Tuesday, August 4, 2009

Like a hare in pâté

Yes, read more Seidel.
Wrote two things about Bill Nelson, neither of which I am happy with. I am tired. I have a massive bruise running down the inside of my right foot from the toe to the heel and I didn't sleep well because of that I think.

On further defence of Seidel defending himself, the only poem he has ever written titled Frederick Seidel (originally from The Cosmos Trilogy) although he does mention himself in quite a few poems. This poem has two characters, the 'I' and the 'him.' The 'he' is the poet in this poem and finds it both 'impossible to look or not to' and both characters live the same life of 'laziness and luxury'. The 'I' in the poem is the one who 'is seeking more Jerusalem, not less' (answering his anti-semitic critics?) and under torture confesses 'I do love / The sky above.' So it seems he is playing on the idea of the self and the narrator in the poem. Both are Frederik Seidel. One is the poet and one is the persona/narrator, while both are strikingly similar, they are also subtly different which is highlighted by the one direct comparison that differs:
Like a hare without a bone who sleeps in a pâté.
Like a hare still running from a gun in a pâté.
Seems like both hares are kind of forced to live in the pâté, while the persona is more comfortable and the poet is shit scared. I love those metaphors, they are so messy and yet so amazing. There is nothing beautiful or overwhelmingly true about them, but they exactly the kind of thing a hare sleeping in pâté might write. Brilliant. This is certainly a very telling poem and I'm glad he wrote it because it certainly clears up a few things for me although it doesn't go into why he takes on such a brutal persona, but I guess that can be read in a lot of his other stuff. That reminds me. I am planning to track down some kind of interview with him on the the internet. It's fairly likely there isn't one, but it's worth a look I think. I'd love to hear what he has to say himself. Apparently he never reads though. Bummer.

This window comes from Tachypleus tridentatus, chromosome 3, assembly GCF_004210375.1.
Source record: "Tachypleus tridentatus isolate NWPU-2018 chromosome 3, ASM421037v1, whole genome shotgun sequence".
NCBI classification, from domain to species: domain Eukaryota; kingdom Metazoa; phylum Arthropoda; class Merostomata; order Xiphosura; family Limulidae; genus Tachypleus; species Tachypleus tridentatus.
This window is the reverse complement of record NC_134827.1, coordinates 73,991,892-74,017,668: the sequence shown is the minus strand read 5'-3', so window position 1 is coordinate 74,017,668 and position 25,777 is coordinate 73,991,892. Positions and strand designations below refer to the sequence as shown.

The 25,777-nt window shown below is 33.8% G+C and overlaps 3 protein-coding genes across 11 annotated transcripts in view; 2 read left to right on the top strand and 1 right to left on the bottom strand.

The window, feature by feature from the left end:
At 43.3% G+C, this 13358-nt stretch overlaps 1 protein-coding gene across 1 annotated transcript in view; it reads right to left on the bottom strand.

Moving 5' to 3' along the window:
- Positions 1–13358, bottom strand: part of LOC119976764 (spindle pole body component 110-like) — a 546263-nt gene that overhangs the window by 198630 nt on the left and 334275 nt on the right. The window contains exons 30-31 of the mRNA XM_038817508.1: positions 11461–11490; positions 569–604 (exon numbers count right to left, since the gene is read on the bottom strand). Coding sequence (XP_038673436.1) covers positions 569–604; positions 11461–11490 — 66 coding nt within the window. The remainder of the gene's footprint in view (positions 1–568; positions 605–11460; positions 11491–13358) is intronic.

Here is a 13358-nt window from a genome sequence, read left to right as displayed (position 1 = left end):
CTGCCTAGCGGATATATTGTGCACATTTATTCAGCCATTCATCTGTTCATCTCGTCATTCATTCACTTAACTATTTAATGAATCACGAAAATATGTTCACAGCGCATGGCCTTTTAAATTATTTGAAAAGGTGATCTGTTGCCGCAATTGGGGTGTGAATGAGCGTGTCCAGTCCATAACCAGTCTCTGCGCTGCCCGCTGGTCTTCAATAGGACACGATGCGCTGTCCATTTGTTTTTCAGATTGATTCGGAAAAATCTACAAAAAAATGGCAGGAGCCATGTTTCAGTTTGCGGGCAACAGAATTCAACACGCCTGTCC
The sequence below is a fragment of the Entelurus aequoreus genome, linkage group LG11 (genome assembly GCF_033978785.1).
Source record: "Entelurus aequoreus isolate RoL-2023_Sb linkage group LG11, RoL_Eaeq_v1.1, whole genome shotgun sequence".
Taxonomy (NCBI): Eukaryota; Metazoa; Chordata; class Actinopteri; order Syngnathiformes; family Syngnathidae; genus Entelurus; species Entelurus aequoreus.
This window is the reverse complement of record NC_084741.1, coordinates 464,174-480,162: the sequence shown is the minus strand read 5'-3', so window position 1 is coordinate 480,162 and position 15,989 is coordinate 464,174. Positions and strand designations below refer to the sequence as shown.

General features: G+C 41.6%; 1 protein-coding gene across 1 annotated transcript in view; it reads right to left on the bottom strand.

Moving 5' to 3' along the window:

On a side note, my Swiss uncle was one of the first people in New Zealand (in the world?) to perfect seafood pâté. Apparently it's quite hard to get right. This was in the early eighties when I was a baby. It was my Mother's job to deliver boxes of the stuff in her VW Beetle and I would sit in the back in a car seat. This seems all a bit Wonder Years to me (I'm imagining perms, flares and light disco music), but I like the story.

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